10 Step Guide to Emigration
Emigrating isn’t something which can be done on a whim. Whether the country you intend to move to is a thousand miles away or ten thousand, transferring your life from one nation to another requires some serious planning.
When faced with the reality of emigrating, the list of decisions you have to make and things you have to consider can seem endless, and more than a little daunting!
Knowing where to start and having a set of steps to follow can really make the process less stressful and help you make the most of your new home right from the start.
So here’s the Expat Hub’s 10 step guide to emigration!
1. Do the sums
Before you lose yourself in research (or run off to start learning French) you need to sit down and seriously assess whether moving overseas is a financially viable option for you. Consider what savings you have and compare what your current earnings are with what you could potentially earn abroad. Look into housing options and see how much different alternatives might set you back. Compare the cost of living between your current home and your dream location, and then roughly estimate all the costs such a move would involve. If the sums don’t add up, now might not be the right time for you to emigrate. If you’re retired with a generous pension and/or have property to sell to finance your move, you’re in a stronger position than many, but you should still do the sums so costs don’t sneak up on you unexpectedly.
Once you know you can afford the move it’s time to research your destination. Even if you’ve previously spent time in the country you intend to move to, thorough research is essential. Holidaying somewhere is entirely different to living there full time, so make sure you have a clear and objective idea of the place you plan to call home.
Knowing things like what amenities are accessible, what schooling options are available and what your cost of living is likely to be are essential, so if you can’t visit the place in person then don’t just use the internet for research – read brochures, guides/travel texts and try to speak to others who have emigrated to the area in order to get the most comprehensive picture possible.
Using social networking sites to make contact with expat communities in your new area can also be invaluable, as well as offering advice and support before the move they can make the transition easier for you once you arrive.
In the research stage it’s important to consider whether learning the language of your destination is a priority. Although English is spoken extensively in countries like Spain and France, being able to communicate in your new countries native tongue (if only at a basic level) can go a long way to helping you acclimatise.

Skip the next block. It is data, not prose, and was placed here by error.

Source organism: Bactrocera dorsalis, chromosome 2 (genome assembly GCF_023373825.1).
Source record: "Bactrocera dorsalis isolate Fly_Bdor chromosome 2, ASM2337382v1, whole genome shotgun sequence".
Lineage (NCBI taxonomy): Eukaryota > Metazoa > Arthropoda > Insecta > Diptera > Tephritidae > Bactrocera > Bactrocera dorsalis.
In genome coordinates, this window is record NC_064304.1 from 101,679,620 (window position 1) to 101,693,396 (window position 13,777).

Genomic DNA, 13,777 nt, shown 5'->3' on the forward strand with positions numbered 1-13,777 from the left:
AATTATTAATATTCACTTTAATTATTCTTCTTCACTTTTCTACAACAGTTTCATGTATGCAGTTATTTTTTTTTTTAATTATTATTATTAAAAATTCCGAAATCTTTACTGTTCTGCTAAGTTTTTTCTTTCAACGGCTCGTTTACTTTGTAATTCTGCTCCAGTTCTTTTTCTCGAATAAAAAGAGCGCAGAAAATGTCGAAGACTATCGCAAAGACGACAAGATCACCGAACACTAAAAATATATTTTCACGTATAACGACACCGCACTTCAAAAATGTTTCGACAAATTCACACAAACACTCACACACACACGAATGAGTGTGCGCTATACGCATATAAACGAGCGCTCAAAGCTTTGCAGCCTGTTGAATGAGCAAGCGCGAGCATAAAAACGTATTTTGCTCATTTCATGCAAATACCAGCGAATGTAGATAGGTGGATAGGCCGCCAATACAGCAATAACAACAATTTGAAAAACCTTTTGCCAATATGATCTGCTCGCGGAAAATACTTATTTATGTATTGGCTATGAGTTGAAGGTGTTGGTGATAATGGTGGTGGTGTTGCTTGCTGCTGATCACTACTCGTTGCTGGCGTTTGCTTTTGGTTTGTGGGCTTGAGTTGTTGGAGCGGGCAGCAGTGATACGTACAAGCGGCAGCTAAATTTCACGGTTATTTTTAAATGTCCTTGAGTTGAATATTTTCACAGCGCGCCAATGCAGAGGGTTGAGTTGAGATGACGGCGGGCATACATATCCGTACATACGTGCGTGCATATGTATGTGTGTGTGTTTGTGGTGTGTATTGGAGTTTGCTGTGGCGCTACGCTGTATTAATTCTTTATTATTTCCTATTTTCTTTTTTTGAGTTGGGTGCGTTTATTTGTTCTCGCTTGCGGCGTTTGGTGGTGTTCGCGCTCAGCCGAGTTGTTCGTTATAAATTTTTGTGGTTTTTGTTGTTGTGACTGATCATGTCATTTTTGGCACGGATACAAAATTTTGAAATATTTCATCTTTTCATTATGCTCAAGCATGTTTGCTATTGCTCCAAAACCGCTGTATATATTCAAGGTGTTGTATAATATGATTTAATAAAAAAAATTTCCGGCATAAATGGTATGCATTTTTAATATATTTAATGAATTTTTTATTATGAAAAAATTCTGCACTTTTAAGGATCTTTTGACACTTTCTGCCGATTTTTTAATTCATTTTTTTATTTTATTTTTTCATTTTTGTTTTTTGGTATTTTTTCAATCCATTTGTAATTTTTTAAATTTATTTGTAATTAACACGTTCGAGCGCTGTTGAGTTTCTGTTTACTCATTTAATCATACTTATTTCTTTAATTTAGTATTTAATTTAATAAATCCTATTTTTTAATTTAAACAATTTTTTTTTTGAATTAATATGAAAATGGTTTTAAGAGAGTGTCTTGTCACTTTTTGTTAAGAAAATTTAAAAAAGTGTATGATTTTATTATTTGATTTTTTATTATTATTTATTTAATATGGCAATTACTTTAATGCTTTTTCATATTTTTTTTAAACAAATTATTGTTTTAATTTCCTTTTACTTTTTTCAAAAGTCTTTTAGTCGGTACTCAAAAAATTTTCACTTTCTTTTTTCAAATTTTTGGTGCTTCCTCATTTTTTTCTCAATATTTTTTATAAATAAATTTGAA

Although total emersion in a foreign language is often considered the best way of learning it, beginning language lessons a few months before you move can help you grasp the basics.
Sorting out a Visa can take several months so it can’t be left to the last minute, but knowing what work permits you might need can seem incredibly confusing. Because guidelines alter so frequently your best bet is to get in touch with the embassy or consulate of the country you plan to emigrate to. They will give you the most up-to-date information and can advise you of the best time to send your application/what documentation you’ll need to support it.
Your move overseas could end rather abruptly if you don’t have the means of supporting yourself once you arrive! If you don’t already have a job lined up then research the career options available in your new country. Be sure to look in to what the requirements are for foreign employment in your destination, and double check what qualifications are accepted.
If you don’t have a job in the pipeline format your CV for the foreign market and start applying for work before you move. Organise personal and professional letters of reference. Be honest with yourself (and your potential employers) about when you will be available to start employment, and if you won’t be able to travel to your new country for an interview make sure to state that on any applications.
Remember, before you move you’ll need to inform the tax office of the date you plan on leaving, as well as register for a tax number in your new country.
If you are retiring overseas be sure to check whether your pension contributions count in your destination country and start to arrange how you will receive the payments.
5. Organise your finances
Your finances will play a huge part in most aspects of your move so organising them early on is strongly recommended.